The Sacramento-San Joaquin River Delta region of California (hereafter, Delta region) is an important wintering
region for the Central Valley Population of greater sandhill cranes (Grus canadensis tabida) and lesser sandhill cranes (G.
c. canadensis), but basic information about the ecology of these birds is lacking to design a biologically sound conservation
strategy. During the winters of 2007-08 and 2008-09, we conducted roost counts, roadside surveys, aerial surveys, and tracked
radio-marked birds to define the geographic area used by sandhill cranes in the Delta region, document migration chronology,
and estimate subspecies-specific abundance. Radio-marked sandhill cranes arrived in our study area beginning 3 October,
most arrived in mid-October, and the last radio-marked sandhill crane arrived on 10 December. Departure dates ranged from
15 January to 13 March. Mean arrival and departure dates were similar between subspecies. From mid-December through
early-February in 2007-2008, the Delta population ranged from 20,000 to 27,000 sandhill cranes. Abundance varied at the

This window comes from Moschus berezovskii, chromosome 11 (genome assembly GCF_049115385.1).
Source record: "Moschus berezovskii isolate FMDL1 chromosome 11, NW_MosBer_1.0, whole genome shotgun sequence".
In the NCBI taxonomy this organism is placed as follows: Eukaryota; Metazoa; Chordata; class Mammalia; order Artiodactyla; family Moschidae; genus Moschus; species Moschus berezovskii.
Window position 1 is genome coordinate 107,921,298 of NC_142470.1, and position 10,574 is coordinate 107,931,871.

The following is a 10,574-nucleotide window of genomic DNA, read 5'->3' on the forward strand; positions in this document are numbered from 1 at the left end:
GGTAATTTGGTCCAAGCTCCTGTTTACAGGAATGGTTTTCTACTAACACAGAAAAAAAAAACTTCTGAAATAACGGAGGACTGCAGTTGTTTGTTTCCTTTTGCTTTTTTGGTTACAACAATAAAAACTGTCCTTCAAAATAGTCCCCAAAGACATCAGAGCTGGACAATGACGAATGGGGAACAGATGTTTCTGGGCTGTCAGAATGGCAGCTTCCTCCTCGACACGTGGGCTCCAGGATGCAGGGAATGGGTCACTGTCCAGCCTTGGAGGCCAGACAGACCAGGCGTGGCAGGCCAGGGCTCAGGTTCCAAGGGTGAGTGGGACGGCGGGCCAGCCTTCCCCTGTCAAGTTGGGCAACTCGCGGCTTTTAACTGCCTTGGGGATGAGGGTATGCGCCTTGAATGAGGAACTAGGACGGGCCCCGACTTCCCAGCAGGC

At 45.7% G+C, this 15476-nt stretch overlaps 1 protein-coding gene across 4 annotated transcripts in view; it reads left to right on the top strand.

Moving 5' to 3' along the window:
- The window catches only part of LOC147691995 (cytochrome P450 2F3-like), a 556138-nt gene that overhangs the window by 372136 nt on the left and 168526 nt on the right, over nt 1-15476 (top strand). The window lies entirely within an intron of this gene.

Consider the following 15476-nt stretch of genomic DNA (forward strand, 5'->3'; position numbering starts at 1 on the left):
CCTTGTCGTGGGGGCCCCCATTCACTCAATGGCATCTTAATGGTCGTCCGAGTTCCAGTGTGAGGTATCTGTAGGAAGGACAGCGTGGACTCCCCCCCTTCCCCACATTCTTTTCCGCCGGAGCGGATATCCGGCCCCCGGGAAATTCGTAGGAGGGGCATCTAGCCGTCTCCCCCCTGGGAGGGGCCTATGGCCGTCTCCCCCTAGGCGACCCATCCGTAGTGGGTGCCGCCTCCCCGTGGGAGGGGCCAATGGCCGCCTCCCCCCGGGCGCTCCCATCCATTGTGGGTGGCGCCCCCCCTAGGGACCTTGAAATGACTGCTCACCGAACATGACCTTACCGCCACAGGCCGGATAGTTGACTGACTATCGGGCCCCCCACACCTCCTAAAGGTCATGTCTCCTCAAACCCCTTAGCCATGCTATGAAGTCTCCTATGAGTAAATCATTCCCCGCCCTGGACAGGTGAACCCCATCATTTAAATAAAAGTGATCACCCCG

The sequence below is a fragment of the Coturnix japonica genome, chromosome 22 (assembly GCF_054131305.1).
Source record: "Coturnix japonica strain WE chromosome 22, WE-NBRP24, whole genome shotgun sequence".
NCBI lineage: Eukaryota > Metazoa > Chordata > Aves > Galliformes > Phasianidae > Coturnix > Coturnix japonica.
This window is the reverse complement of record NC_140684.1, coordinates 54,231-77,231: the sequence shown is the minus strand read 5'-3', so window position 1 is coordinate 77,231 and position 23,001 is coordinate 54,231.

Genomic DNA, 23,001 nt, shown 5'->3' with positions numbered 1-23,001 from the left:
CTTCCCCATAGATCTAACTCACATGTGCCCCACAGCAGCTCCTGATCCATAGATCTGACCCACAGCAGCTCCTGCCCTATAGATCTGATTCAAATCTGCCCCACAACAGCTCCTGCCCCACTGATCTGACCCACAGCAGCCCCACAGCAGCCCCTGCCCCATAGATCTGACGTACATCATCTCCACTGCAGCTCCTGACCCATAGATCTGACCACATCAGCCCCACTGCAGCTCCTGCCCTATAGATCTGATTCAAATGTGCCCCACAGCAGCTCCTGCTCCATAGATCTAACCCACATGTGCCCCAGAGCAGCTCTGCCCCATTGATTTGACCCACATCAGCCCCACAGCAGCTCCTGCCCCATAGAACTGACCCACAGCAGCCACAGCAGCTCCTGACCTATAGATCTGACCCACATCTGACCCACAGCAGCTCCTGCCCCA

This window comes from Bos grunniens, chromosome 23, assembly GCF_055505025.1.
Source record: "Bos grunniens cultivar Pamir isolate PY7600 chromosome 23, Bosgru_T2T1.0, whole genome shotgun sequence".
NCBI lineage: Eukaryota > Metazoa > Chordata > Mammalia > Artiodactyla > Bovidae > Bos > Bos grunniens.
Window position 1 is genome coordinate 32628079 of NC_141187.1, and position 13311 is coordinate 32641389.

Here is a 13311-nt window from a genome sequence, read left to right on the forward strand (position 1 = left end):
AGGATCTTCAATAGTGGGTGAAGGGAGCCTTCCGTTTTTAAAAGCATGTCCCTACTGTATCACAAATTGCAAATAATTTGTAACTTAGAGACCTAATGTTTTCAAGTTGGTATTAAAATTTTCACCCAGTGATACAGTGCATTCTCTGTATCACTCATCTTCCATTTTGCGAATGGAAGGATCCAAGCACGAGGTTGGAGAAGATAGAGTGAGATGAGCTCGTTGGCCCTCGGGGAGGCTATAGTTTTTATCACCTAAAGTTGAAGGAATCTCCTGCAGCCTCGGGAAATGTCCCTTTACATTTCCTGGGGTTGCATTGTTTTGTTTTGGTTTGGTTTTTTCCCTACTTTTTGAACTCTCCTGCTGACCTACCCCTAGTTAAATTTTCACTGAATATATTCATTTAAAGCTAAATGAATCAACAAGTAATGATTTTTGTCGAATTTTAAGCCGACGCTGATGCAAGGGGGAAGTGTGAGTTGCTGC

main roost sites during winter because sandhill cranes responded to changes in water conditions. Sandhill cranes used an area
of approximately 1,500 km2 for foraging. Estimated peak abundance in the Delta region was more than half the total number
counted on recent Pacific Flyway midwinter surveys, indicating the Delta region is a key area for efforts in conservation and
recovery of wintering sandhill cranes in California. Based on arrival dates, flooding of sandhill crane roost sites should be
staggered with some sites flooded in early September and most sites flooded by early October. Maintained flooding through
mid-March would provide essential roosting habitat until most birds have departed the Delta region on spring migration.